Emily Snow, LMSW MHSA, Director of Behavioral Health Initiatives, Blue Cross and Blue Shield of Kansas City
Right now, many people feel confused, worried, and apprehensive about the changes going on around them. From August 2020 to February 2021, the percentage of adults with recent symptoms of an anxiety or a depressive disorder increased from 36.4% to 41.5%, and the percentage of those reporting an unmet mental health care need increased from 9.2% to 11.7% (CDC, 2021). Many people have trepidation about returning to work with a mix of concerns. Some are fearful about infection, particularly if they are older or have a disability. Others have pre-existing social anxiety and have lost their stamina to interact with many people every day. Here, we provide some tips on how to ease the return to the workplace.
Talk and connect: It is so important to keep the lines of communication open between you, your coworkers, and your supervisor. We have all been impacted by the coronavirus in different ways. You may have lost a loved one, ended a relationship or friendship or felt overwhelmed, isolated, or unwell. If you share this with others, they will be better able to help you in the months ahead. Take breaks from work to stretch or check in with your co-workers.
Have a return-to-work conversation with your supervisor: This is a chance to identify your work priorities and raise concerns and questions you may have. This is also the time to discuss flexibility with your supervisor. You could ask to transition back into the office gradually, starting with half days. Or you can request a hybrid or work from home arrangement if it is appropriate for your role.
Plan and prepare: Think about your work and your situation. Does anything need to change to help you be successful upon your return to work. If you have not been told what to expect, ask what provisions and changes have been made to create a safe work environment. It can even be helpful to do a few trial runs and visit your workplace without having to work. Often the anticipation of what is going to happen is worse than being there. Putting yourself in the situation you are anticipating can help you learn to use skills to reduce anxiety.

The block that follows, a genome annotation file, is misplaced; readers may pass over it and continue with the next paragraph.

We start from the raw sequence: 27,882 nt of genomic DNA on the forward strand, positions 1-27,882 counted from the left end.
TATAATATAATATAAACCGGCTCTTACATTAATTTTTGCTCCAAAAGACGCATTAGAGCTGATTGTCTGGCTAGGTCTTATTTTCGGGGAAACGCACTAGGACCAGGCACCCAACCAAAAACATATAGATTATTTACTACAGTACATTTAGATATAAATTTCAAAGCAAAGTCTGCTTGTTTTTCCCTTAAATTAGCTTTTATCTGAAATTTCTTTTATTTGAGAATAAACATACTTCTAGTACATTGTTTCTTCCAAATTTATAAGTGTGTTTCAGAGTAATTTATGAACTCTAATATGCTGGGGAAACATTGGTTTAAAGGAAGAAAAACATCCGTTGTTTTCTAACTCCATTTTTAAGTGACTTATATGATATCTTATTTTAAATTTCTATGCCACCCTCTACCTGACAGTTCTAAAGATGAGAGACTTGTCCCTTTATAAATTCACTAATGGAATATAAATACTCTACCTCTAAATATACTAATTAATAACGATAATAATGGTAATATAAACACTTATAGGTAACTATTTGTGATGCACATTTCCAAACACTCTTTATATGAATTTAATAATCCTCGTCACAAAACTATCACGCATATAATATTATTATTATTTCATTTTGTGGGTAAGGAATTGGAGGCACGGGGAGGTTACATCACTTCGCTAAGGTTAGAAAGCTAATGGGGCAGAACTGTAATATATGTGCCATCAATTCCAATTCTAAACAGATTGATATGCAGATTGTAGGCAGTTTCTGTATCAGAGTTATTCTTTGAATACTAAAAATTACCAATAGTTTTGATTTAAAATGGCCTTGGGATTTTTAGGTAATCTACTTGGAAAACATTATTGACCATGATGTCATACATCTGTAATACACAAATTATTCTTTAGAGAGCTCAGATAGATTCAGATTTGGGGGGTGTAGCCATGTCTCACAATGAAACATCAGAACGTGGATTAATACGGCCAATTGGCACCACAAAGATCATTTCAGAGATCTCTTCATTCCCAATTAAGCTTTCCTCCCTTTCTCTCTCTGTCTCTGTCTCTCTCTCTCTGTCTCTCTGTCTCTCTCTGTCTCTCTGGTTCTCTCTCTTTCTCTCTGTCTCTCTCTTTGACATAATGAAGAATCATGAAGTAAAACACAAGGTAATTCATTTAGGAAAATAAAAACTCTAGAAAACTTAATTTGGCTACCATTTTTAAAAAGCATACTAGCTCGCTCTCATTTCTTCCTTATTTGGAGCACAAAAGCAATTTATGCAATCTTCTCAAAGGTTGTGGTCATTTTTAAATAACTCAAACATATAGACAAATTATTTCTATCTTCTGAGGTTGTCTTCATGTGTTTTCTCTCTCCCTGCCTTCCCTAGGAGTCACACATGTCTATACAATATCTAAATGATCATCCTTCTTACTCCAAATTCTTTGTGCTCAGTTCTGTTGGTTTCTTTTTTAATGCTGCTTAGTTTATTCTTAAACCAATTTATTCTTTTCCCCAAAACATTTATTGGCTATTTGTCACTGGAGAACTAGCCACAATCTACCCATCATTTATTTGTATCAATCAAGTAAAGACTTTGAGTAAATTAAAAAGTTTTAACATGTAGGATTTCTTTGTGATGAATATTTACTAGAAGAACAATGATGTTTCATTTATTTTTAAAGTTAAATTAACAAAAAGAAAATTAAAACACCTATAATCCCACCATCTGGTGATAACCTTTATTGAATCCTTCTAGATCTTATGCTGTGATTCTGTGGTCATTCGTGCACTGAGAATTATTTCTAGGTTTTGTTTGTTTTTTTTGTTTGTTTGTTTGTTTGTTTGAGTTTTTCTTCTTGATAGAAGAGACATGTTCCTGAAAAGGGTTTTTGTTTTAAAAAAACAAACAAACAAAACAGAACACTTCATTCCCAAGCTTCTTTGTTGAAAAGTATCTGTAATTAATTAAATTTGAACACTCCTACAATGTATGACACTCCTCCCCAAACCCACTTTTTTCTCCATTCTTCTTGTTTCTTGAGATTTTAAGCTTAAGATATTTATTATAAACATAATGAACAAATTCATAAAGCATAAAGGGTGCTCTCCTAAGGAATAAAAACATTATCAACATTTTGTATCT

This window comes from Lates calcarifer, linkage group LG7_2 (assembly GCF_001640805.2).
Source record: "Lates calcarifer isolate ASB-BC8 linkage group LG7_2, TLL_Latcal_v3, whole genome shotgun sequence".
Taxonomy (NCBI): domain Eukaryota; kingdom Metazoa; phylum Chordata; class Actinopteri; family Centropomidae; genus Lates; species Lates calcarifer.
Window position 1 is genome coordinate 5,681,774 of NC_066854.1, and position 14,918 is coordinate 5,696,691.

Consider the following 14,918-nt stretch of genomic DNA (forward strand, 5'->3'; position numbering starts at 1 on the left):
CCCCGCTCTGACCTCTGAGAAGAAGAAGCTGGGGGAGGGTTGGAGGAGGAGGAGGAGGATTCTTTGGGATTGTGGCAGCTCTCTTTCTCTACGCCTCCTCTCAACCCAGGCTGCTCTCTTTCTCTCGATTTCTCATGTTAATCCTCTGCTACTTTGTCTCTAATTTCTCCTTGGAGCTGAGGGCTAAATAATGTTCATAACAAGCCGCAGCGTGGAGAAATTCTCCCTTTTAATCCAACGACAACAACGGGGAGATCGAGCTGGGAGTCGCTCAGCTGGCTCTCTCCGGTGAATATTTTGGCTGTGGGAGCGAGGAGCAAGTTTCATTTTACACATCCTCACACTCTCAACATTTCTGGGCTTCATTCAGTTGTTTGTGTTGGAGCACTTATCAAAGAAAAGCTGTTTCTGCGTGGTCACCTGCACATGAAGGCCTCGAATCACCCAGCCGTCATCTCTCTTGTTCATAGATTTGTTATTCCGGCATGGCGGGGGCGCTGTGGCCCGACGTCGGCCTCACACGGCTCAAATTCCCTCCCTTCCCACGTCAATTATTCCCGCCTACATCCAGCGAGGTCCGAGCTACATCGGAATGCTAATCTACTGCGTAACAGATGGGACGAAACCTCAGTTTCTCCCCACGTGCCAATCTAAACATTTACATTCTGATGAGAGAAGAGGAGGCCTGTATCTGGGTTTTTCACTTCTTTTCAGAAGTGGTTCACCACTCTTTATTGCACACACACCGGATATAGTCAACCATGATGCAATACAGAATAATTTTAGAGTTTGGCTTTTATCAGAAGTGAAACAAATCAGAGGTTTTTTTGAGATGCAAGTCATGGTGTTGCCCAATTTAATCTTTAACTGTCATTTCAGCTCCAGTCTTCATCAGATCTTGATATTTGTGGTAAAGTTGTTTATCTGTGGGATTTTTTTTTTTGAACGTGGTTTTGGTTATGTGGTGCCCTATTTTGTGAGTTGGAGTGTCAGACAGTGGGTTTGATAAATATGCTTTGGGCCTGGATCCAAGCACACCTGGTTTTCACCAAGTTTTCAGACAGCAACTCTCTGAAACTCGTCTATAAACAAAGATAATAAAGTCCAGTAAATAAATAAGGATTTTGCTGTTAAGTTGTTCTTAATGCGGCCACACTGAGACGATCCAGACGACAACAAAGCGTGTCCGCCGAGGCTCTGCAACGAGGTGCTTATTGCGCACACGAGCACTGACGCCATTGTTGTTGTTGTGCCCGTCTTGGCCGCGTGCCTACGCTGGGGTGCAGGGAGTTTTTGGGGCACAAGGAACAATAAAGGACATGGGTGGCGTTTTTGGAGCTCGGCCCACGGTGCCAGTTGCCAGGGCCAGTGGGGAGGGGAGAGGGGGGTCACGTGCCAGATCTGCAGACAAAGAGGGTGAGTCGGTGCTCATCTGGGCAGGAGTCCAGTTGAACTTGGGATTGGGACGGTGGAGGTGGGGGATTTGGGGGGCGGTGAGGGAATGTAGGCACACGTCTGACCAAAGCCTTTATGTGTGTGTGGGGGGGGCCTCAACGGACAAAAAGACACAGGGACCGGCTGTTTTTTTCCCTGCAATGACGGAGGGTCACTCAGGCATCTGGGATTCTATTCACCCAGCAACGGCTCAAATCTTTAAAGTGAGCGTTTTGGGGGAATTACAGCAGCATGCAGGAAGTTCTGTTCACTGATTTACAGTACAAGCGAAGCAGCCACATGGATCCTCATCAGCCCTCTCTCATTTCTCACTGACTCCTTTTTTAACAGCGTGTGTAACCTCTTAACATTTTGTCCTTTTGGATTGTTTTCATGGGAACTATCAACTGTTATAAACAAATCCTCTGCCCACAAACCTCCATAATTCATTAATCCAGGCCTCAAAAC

Embrace the return-to-work structure: if you can, try to get into your work routine at home before physically returning. Get a good night’s rest. Wake up at the normal time, get bathed and dressed as you would normally, and try to return to your normal timeline during the day.
Take things one step at a time: The way we work will never return to the way it was before the pandemic. Things will likely keep changing and we will need to keep adjusting. Think of this as an opportunity to do things differently, and better. Take each day and week one at a time.
Be self-aware: Keep track of how you are coping and feeling and what you are doing to stay healthy. If you feel like the stress and anxiety is not dissipating or is more than you can handle alone, do not be afraid to reach out to a professional. For Blue KC members and included in their health plan, Mindful Advocates are available 24/7 and only one phone call away. People are experiencing a high level of anxiety right now and a professional can help.
Here are a few tips if you are experiencing anxiety specifically:
- Mindfulness: Practice mindfulness exercises like scanning your body from head to toe or listening to the birds or wind for a few minutes.
- Breathing: There are hundreds of breathing exercises online. They can be good practice when starting your day, when you are anxious or before going to bed.
- Visualization- Creative visualization exercises, like imagining your favorite vacation spot, or visualizing water and nature.
These exercises can be calming and inspiring. Everyone is finding their own path as we return to the “new normal” and things might not always go to plan. It is important to give yourself some grace and be kind to yourself and others as we all find our way.
For Blue KC members, behavioral health support is available 24/7 and one call away. Right now, it is easy to feel overwhelmed. Mindful by Blue KC includes behavioral health support as part of your plan and Mindful Advocates are available 24/7 to listen, navigate care, and provide guidance for your behavioral health needs. Call 800-302-MIND (6463) or visit MindfulBlueKC.com to learn more.